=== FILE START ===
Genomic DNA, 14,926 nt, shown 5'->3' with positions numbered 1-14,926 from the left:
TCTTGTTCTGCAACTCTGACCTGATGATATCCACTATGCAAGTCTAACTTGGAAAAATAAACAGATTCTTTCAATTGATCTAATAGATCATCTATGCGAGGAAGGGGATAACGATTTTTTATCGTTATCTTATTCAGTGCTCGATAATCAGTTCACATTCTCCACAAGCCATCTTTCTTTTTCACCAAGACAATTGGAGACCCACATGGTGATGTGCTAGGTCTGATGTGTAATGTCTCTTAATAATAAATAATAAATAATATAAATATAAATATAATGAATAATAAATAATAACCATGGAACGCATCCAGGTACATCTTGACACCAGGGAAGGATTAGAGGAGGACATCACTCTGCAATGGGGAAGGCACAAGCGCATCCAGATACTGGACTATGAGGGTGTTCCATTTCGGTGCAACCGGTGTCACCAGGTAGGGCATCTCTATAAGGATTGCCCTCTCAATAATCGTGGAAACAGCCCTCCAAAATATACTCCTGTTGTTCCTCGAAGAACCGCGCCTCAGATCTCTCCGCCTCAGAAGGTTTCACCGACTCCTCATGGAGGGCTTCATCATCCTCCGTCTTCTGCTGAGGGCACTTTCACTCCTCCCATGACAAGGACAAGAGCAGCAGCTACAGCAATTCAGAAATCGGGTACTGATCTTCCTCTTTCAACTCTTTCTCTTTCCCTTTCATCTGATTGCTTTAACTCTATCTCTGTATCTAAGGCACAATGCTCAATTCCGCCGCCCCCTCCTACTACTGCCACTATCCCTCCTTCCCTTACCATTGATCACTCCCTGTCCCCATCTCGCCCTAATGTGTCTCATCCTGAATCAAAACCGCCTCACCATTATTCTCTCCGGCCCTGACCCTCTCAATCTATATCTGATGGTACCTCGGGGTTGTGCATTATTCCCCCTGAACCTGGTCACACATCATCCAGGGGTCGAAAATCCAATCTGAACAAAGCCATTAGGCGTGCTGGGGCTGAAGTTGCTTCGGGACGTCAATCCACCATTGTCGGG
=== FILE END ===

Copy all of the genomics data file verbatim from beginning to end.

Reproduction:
Genomic DNA, 14,926 nt, shown 5'->3' with positions numbered 1-14,926 from the left:
TCTTGTTCTGCAACTCTGACCTGATGATATCCACTATGCAAGTCTAACTTGGAAAAATAAACAGATTCTTTCAATTGATCTAATAGATCATCTATGCGAGGAAGGGGATAACGATTTTTTATCGTTATCTTATTCAGTGCTCGATAATCAGTTCACATTCTCCACAAGCCATCTTTCTTTTTCACCAAGACAATTGGAGACCCACATGGTGATGTGCTAGGTCTGATGTGTAATGTCTCTTAATAATAAATAATAAATAATATAAATATAAATATAATGAATAATAAATAATAACCATGGAACGCATCCAGGTACATCTTGACACCAGGGAAGGATTAGAGGAGGACATCACTCTGCAATGGGGAAGGCACAAGCGCATCCAGATACTGGACTATGAGGGTGTTCCATTTCGGTGCAACCGGTGTCACCAGGTAGGGCATCTCTATAAGGATTGCCCTCTCAATAATCGTGGAAACAGCCCTCCAAAATATACTCCTGTTGTTCCTCGAAGAACCGCGCCTCAGATCTCTCCGCCTCAGAAGGTTTCACCGACTCCTCATGGAGGGCTTCATCATCCTCCGTCTTCTGCTGAGGGCACTTTCACTCCTCCCATGACAAGGACAAGAGCAGCAGCTACAGCAATTCAGAAATCGGGTACTGATCTTCCTCTTTCAACTCTTTCTCTTTCCCTTTCATCTGATTGCTTTAACTCTATCTCTGTATCTAAGGCACAATGCTCAATTCCGCCGCCCCCTCCTACTACTGCCACTATCCCTCCTTCCCTTACCATTGATCACTCCCTGTCCCCATCTCGCCCTAATGTGTCTCATCCTGAATCAAAACCGCCTCACCATTATTCTCTCCGGCCCTGACCCTCTCAATCTATATCTGATGGTACCTCGGGGTTGTGCATTATTCCCCCTGAACCTGGTCACACATCATCCAGGGGTCGAAAATCCAATCTGAACAAAGCCATTAGGCGTGCTGGGGCTGAAGTTGCTTCGGGACGTCAATCCACCATTGTCGGG